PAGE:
One of the most influential phenomena in education over the last two decades has been that of the “growth mindset”. This refers to the beliefs a student has about various capacities such as their intelligence, their ability in areas such as maths, their personality and creative ability.
Proponents of the growth mindset believe these capacities can be developed or “grown” through learning and effort. The alternative perspective is the “fixed mindset”. This assumes these capacities are fixed and unable to be changed.
The theory of the growth versus fixed mindset was first proposed in 1998 by American psychologist Carol Dweck and paediatric surgeon Claudia Mueller. It grew out of studies they led, in which primary school children were engaged in a task, and then praised either for their existing capacities, such as intelligence, or the effort they invested in the task.
Researchers monitored how the students felt, thought and behaved in subsequent more difficult tasks.
The students who were praised for their effort were more likely to persist with finding a solution to the task. They were also more likely to seek feedback about how to improve. Those praised for their intelligence were less likely to persist with the more difficult tasks and to seek feedback on how their peers did on the task.
These findings led to the inference that a fixed mindset was less conducive to learning than a growth mindset. This notion has a lot of support in cognitive and behavioural science.
Psychologists have been researching the notion of a mindset – a set of assumptions or methods people have, and how these influence motivations or behaviour – for over a century.
The growth mindset has its roots in Stanford University psychologist Alan Bandura’s 1970s social learning theory of a positive self-efficacy. This is a person’s belief in their ability to succeed in specific situations or to accomplish a task.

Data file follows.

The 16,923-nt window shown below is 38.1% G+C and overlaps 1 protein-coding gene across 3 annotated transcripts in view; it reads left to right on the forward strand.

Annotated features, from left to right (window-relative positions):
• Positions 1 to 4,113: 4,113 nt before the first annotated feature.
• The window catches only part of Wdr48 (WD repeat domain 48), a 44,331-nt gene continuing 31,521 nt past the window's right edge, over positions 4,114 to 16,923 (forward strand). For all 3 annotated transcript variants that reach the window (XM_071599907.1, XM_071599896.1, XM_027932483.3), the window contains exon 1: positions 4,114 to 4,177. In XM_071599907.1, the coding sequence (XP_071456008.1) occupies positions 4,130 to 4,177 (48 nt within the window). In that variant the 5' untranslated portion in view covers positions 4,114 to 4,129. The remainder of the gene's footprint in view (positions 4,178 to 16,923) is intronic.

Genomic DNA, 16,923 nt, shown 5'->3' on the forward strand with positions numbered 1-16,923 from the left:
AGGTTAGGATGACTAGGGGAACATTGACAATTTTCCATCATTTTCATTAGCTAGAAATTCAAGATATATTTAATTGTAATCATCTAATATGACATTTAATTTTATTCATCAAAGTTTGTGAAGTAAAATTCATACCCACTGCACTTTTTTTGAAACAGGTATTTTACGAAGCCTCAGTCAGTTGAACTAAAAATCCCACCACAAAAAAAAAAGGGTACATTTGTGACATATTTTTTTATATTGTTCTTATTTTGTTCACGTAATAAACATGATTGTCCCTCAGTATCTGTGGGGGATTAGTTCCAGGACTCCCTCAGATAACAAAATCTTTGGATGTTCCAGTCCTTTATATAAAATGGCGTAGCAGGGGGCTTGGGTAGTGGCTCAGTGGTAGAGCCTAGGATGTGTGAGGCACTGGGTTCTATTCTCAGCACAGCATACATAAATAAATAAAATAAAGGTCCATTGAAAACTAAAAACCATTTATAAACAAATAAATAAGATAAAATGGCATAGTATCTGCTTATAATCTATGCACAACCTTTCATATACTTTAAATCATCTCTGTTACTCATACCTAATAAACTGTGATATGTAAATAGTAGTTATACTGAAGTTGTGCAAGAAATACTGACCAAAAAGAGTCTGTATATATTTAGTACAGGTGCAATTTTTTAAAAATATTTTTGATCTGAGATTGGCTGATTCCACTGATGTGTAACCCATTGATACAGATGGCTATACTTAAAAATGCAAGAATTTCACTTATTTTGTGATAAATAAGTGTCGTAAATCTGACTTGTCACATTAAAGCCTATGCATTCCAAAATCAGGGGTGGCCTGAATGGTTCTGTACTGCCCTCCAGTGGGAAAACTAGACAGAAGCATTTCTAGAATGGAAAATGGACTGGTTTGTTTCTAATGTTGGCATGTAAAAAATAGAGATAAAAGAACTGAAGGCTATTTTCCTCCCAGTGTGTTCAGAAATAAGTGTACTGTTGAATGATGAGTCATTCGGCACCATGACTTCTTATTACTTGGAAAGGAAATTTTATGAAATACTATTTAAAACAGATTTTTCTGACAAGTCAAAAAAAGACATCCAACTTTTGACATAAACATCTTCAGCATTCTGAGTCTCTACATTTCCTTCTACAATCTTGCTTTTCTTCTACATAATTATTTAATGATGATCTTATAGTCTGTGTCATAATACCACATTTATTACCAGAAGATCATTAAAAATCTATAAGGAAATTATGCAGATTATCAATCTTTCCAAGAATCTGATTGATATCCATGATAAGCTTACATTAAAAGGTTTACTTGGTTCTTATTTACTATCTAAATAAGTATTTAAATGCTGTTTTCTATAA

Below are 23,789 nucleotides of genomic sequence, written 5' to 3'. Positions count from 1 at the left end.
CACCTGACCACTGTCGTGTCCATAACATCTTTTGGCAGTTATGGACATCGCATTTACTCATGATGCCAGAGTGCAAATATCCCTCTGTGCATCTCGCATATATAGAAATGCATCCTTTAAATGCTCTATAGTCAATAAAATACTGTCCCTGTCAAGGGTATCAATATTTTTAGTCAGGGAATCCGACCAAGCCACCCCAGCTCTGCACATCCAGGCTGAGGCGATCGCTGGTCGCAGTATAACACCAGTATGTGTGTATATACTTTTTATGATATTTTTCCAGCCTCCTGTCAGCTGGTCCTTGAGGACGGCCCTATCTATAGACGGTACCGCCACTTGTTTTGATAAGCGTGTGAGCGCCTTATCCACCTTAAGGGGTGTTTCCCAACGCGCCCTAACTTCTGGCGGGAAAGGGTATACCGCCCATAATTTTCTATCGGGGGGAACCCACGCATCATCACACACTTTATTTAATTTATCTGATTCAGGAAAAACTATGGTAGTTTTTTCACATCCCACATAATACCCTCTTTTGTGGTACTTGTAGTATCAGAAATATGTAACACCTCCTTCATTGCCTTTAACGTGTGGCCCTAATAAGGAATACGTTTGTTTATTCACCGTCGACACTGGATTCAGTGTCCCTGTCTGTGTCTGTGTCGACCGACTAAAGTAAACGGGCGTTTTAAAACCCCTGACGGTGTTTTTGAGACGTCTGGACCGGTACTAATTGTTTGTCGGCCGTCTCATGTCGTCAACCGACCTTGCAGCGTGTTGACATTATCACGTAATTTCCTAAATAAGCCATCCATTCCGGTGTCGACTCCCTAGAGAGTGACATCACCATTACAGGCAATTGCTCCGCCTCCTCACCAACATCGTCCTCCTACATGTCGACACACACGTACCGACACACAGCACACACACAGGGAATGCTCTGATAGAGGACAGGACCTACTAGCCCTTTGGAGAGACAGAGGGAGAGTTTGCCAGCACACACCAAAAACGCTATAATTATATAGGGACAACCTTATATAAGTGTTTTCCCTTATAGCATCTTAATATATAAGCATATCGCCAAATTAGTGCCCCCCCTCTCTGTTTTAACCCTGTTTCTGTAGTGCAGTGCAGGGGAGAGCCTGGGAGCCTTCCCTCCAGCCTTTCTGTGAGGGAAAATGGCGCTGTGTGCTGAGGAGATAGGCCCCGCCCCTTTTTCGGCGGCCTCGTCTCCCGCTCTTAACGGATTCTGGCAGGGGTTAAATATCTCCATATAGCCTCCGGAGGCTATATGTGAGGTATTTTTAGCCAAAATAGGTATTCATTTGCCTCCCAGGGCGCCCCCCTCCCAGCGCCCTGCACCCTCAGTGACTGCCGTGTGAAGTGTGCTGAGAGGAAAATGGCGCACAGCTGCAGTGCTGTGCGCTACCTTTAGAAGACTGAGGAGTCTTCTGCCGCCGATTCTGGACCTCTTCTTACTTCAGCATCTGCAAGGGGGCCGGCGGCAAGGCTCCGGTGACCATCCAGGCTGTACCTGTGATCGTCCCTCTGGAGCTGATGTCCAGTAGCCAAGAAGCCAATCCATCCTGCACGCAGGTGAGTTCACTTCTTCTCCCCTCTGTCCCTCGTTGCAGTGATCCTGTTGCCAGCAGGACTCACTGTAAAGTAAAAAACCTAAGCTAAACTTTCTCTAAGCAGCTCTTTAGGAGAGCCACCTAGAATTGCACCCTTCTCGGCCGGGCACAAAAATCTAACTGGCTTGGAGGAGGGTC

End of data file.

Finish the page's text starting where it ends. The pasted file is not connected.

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The growth mindset is also a re-branding of the 1980-90s study of achievement orientation. Here, people can adopt either a “mastery orientation” (with the goal of learning more) or a “performance orientation” (with the goal of showing what they know) to achieve an outcome.
The idea of the growth mindset is consistent with theories of brain plasiticity (the brain’s ability to change due to experience) and task-positive and task-negative brain network activity (brain networks that are activated during goal-orientated tasks).
The growth versus fixed mindset theory is supported by evidence too – both for its predictions of outcomes and its impact in interventions. Studies show students’ mindsets influence their maths and science outcomes, their academic ability and their ability to cope with exams.
People with growth mindsets are more likely to cope emotionally, while those who don’t view themselves as having the ability to learn and grow are more prone to psychological distress.